L.A. closes schools amid 'credible' email threat that NYC deemed hoax

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The Los Angeles school system shut down Tuesday because of an emailed threat – even though New York City officials, who received the same electronic message, determined the email was a “hoax.”

The California district closed its more than 900 schools because of a “credible electronic threat,” prompting district leaders to send students home, adding chaos and confusion to parents’ workdays.

But officials on the East Coast held a press conference a few hours later deeming the email, which was apparently sent from an IP address in Germany, a silly prank.

“The immediate assessment was there was nothing credible about the threat,” said NYC Mayor Bill de Blasio. “It was so generic, so outlandish and posed to numerous school systems simultaneously … It would be a huge disservice to our nation to close down our school system.”

New York City Police Commissioner Bill Bratton even joked that the perpetrator may be a fan of Showtime television program “Homeland,” which deals with national security.

The content of the email “mirrors a lot of recent episodes of Homeland,” Bratton said.

But their West Coast counterparts took the threat seriously, especially in the aftermath of an Islamic terrorist-inspired mass shooting in San Bernardino nearly two weeks ago that left 14 people dead.

Superintendent Ramon Cortines say in a news conference Tuesday morning that Los Angeles Unified School District received a bomb threat that talked about “backpacks” and “other packages.”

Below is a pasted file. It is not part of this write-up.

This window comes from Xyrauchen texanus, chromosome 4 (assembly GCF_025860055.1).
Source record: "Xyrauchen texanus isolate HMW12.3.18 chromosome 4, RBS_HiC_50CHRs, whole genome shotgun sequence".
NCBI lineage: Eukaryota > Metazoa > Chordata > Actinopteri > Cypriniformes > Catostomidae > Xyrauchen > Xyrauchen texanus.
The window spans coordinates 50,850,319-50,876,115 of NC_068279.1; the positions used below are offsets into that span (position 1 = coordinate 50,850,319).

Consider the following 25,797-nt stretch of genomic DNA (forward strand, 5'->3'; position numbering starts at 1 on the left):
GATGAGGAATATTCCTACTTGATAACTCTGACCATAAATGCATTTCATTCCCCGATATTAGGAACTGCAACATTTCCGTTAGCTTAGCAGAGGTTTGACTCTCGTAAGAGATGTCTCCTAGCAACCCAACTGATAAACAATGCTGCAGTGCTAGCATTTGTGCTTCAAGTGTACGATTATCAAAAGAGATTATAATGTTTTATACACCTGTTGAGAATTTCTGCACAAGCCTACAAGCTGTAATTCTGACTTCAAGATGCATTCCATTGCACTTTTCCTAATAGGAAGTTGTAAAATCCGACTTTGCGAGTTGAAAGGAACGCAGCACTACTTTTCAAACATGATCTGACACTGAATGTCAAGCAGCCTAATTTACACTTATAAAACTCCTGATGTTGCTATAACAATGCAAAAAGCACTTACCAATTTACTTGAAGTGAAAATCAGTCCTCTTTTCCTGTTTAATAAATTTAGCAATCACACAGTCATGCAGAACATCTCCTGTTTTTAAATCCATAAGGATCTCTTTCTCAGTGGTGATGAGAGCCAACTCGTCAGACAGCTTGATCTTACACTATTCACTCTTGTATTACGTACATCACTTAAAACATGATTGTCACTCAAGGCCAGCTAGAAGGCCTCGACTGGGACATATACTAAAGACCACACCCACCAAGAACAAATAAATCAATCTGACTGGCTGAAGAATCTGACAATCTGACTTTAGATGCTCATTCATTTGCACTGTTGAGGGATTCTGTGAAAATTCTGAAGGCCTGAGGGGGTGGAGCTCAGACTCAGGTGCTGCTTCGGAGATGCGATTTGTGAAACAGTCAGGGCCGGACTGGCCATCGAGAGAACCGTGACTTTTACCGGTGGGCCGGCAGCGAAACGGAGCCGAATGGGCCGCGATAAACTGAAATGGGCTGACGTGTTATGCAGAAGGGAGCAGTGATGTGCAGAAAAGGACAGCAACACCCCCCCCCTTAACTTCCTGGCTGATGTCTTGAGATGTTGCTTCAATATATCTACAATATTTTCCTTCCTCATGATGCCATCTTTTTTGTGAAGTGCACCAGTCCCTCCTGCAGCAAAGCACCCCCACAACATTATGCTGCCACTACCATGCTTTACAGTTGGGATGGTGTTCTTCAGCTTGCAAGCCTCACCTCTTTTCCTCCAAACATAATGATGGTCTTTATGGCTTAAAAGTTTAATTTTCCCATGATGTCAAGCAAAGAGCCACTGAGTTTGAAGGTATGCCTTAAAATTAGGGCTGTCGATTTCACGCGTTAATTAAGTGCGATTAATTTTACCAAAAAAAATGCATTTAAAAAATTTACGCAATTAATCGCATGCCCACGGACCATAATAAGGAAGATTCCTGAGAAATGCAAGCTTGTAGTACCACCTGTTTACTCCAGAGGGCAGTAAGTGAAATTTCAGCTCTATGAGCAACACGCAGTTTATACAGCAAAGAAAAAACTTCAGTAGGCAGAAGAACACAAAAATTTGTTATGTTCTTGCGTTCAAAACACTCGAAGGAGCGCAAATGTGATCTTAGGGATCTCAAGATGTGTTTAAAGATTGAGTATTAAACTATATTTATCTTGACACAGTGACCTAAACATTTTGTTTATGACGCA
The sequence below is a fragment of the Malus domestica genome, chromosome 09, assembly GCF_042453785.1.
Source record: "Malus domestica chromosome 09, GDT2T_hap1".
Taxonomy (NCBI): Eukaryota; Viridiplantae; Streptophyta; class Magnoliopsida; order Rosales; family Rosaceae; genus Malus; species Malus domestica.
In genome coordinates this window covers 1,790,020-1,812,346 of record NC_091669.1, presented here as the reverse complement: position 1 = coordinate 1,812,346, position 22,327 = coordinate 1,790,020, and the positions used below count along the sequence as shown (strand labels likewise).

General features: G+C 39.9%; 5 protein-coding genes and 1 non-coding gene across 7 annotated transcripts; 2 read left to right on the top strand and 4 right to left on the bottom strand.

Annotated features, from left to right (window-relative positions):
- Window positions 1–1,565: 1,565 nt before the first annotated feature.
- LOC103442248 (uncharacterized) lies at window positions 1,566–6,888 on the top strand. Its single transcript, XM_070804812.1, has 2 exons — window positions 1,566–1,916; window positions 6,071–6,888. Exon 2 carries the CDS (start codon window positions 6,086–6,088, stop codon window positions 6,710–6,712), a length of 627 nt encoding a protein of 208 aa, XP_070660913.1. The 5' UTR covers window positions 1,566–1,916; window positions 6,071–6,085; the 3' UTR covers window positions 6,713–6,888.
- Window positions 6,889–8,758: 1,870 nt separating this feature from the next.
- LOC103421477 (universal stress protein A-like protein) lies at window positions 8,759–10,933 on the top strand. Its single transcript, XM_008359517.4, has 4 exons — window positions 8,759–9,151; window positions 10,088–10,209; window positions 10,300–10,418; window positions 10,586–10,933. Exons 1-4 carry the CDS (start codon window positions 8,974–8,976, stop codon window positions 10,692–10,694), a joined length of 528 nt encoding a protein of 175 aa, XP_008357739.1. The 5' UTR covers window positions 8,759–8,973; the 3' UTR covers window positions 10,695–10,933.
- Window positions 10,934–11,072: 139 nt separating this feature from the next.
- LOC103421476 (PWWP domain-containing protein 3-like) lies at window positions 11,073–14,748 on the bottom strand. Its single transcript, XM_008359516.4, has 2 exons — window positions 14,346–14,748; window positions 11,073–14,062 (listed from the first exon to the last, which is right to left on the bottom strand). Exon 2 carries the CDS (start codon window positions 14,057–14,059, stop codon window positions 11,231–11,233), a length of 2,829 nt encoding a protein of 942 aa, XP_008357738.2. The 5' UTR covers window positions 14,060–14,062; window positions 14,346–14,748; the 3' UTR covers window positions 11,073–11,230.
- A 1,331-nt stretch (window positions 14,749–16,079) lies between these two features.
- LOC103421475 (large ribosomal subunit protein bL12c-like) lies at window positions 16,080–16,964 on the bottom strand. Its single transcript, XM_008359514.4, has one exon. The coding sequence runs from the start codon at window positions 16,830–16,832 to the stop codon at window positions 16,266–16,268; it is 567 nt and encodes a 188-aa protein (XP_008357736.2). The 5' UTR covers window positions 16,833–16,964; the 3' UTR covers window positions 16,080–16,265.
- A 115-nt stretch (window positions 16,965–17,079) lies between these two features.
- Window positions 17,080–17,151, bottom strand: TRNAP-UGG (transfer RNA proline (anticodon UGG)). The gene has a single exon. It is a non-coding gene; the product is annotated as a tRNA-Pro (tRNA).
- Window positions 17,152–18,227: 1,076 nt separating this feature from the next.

“I think it is important that I take the precaution based on what has happened recently and what has happened in the past,” Cortines said, according to the L.A. Times. “Before the day is over, I want every school searched to make sure that it is safe for children and safe for staff to be there on Wednesday.”

Steven Zipperman, chief of the Los Angeles Police Department, said the agency received an “electronic threat that mentioned the safety of our schools.” The FBI was investigating.

Cortines said extra precautions were taken because the danger was posed to a number of schools.

“It was not to one school, two schools or three schools — it was many schools, not specifically identified,” he said at a press conference shortly before 7 a.m., according to the New York Times. He added that the threat was made explicitly “to students at schools.”

Although there was no cause for serious concern, the head of NYC’s Department of Education said in a statement to EdScoop that the agency is working closely with law enforcement.

“We are working closely with the NYPD and there is no reason for alarm,” said NYC Schools Chancellor Carmen Fariña. “As always, the safety of our students and staff both in and around schools is our number one concern and any extra needed security measures will be taken.”

Reach the reporter at corinne.lestch@edscoop.com or follow her on Twitter @clestch and @edscoop_news.

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